3

Why is it important to leave the opponent's pawn in this situation?

From over 7kk games only 426 ends with KNN against KP, of which 286 games (67.1%) is draw.

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In the two knights endgame, how should we block the pawn to force checkmate? In @SmallChess's answer, GM Samuel seem have made many mistakes...

http://www.chessgames.com/perl/chessgame?gid=1937249

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Endgame where two knights against a lone king is a draw, you can't force a checkmate. However, with a pawn the side with the two knights can setup a mating net without running into stalemate. That's why it's always important to leave a pawn.

Just a few days ago, Karjakin demonstrated the technique against a very strong US grandmaster. Please note in the final position, it's a stalemate without the black pawn. Please go through the game, note how Karjakin never attempted to win the final pawn.

White is threatening Nh6, Nf7#. Again, this setup is impossible without the black pawn.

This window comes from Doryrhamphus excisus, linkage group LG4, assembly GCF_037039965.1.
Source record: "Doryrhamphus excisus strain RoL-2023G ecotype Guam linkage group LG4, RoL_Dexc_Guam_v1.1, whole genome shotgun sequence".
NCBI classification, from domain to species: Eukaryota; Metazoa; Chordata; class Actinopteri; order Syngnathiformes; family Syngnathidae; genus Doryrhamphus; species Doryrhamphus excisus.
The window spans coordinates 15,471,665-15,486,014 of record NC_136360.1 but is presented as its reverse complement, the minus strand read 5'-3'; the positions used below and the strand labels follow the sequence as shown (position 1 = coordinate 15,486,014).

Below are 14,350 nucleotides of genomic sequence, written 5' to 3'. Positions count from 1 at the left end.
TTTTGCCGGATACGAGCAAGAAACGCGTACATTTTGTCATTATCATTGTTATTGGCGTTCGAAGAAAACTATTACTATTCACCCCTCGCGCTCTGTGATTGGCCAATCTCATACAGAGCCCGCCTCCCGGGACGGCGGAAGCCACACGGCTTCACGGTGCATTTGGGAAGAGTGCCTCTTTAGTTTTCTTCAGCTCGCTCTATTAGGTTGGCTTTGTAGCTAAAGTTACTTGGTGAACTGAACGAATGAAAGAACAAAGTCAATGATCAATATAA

http://www.chessgames.com/perl/chessgame?gid=1937249

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  • Yes, I mean this game. I didn't know that it was important to leave a pawn. Thanks for answer. – 0-Level UNIX Monk Oct 27 '18 at 13:19
  • Maybe you have any info about this? – 0-Level UNIX Monk Oct 27 '18 at 13:20
  • @Dillingerèmorto What else are you interested to know? – SmallChess Oct 27 '18 at 13:21
  • Emmm, about blocking a pawn. Need to block before pawn crossed the center line? In this game Samuel's do many mistakes... – 0-Level UNIX Monk Oct 27 '18 at 13:26
  • @Dillingerèmorto I'm not an endgame analysis expert. Someone else here might answer you better. Please wait a few more hours. – SmallChess Oct 27 '18 at 13:27

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